I’m proud that the Department of Housing and Urban Development is part of that commitment, as we work to make inclusivity and diversity cornerstones of America’s housing policy.

Indeed, from conducting the first-ever national study of LGBT housing discrimination to instructing our staff to be vigilant about whether any LGBT-based housing discrimination complaints can be pursued through the Fair Housing Act, we’ve worked to ensure our core housing programs are open to all.

That’s why we recently announced a new rule ensuring LGBT individuals and couples can benefit from HUD programs.

Our proposed regulations will make clear that the term “family” includes LGBT individuals and couples as eligible beneficiaries of our public housing and Housing Choice Voucher programs.

Unfortunately, while HUD programs are designed and administered to provide a decent home for every American, we’ve seen evidence that lesbian, gay, bisexual and transgender individuals and families are being arbitrarily excluded from some housing opportunities.

For instance, two years ago Michelle DeShane, a lesbian, wanted to add her partner Mitch, a transgender male, to her housing voucher.  The local housing authority denied her request because the couple did not meet its definition of “family.”

The housing authority then referred the couple to a neighboring housing authority — because, as they were apparently told, the neighboring housing authority “accepts everyone — even Martians.”

That’s not right. No one should be subject to that kind of treatment or denied access to federal housing assistance because of their sexual orientation or gender identity.

And so, through this proposed rule, the Obama administration is ensuring that when it comes to housing assistance funded with taxpayer dollars, they won’t be.

Specifically, it adds “sexual orientation” and “gender identity” to the list of definitions applicable to HUD programs. It clarifies HUD regulations to ensure that all eligible families have the opportunity to participate in HUD programs regardless of marital status, sexual orientation or gender identity.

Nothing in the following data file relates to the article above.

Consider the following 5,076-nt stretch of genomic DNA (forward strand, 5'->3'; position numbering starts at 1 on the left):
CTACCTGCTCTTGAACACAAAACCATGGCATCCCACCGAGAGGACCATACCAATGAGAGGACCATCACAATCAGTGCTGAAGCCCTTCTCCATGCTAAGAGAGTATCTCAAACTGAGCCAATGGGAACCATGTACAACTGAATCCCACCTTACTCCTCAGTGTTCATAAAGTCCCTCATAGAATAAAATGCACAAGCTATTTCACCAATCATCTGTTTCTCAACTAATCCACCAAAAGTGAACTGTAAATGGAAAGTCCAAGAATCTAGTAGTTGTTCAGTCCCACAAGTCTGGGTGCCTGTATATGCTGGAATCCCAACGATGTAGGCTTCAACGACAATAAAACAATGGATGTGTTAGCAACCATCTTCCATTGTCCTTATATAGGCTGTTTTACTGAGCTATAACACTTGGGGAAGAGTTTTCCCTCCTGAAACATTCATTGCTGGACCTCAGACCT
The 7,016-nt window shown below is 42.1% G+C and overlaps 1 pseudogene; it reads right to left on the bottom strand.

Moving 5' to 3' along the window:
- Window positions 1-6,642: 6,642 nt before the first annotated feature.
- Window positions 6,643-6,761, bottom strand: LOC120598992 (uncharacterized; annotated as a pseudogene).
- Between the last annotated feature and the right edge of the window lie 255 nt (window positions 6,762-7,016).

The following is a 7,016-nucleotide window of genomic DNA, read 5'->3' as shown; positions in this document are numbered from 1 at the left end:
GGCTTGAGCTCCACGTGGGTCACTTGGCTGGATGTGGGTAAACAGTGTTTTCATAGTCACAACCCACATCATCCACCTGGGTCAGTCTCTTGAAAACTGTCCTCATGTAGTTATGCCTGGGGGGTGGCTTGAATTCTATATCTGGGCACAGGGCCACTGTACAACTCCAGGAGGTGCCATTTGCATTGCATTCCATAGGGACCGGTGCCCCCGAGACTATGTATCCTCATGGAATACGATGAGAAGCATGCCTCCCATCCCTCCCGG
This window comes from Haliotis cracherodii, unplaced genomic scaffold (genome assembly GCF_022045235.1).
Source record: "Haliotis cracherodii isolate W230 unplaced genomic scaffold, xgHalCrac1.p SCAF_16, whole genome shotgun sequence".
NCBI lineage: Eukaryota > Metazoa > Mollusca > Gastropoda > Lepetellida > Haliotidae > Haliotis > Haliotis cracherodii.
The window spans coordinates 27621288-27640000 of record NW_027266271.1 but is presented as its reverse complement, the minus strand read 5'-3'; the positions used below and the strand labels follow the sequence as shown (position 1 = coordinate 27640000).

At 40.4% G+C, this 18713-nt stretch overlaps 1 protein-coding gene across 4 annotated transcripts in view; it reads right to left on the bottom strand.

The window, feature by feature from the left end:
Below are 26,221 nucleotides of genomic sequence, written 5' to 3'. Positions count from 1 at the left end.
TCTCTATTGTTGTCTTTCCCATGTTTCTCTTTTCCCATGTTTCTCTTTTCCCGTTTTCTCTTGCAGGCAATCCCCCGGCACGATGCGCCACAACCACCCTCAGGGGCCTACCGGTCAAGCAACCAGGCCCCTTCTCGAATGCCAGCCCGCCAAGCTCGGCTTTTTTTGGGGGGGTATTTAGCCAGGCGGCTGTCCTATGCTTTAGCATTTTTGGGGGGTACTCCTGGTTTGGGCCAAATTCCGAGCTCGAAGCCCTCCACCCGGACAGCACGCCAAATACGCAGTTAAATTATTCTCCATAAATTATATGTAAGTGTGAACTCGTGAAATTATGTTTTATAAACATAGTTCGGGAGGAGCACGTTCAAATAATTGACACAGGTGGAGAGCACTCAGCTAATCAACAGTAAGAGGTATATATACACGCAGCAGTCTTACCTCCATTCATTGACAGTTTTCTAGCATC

And it prohibits inquiries regarding sexual orientation or gender identity and makes clear that gender identity and sexual orientation should not and cannot be part of any lending decision when it comes to getting an FHA-insured mortgage.

Every American family should have the opportunity to make a home for themselves free from discrimination. That is why this rule is so important — and it’s why all of us at HUD are so proud to announce it.

Shaun Donovan is the U.S. Secretary of Housing and Urban Development.

This article appeared in the Dallas Voice print edition Jan. 28.

—  John Wright

Lambda Legal releases study on HIV-related stigma, discrimination

In advance of World AIDS Day next Wednesday, Dec. 1, Lambda Legal Defense and Education Fund has released “HIV Stigma and Discrimination in the U.S.: An Evidence-Based Report,” which focuses on the continuing stigma and discrimination faced by people living with HIV to policy makers and advocates.

Scott Schoettes, HIV Project staff attorney with Lambda Legal, said over the next year, Lambda Legal continue to press the legislators and policymakers at all levels to address these issues as they imoplement the strategy.

Findings in the report include:

• Nearly 63 percent of the respondents who had HIV reported experiencing discrimination in healthcare.

• A Kaiser Family Foundation report shows that the percentage of people who incorrectly believe that HIV can be transmitted by sharing a drinking glass is actually higher now than in 1987, and the percentage of people who incorrectly believe that transmission can occur by touching a toilet seat actually rose between 2006 and 2009.

• People with HIV are subject to prosecution and/or harsher sentencing for conduct that is not criminal. For example, in 2009, Daniel Allen was charged with violating a Michigan bioterrorism statute outlawing the use of harmful biological substances, based on allegations Allen has HIV and bit his neighbor during a fight. That charge was dismissed.

• Discrimination against people living with HIV as they seek to access elder care occurs throughout the country. Robert Franke, a 75-year-old retired university provost and former minister, was abruptly ejected from an assisted living facility in Little Rock, Ark., in 2009 because he has HIV. Representing Franke and his daughter, Lambda Legal sued the company operating the facility, alleging violations of the ADA and the federal Fair Housing Act, as well as similar state antidiscrimination laws.

This case recently settled.

To see the complete report, go online to LambdaLegal.org.

This article appeared in the Dallas Voice print edition November 26, 2010.

—  Michael Stephens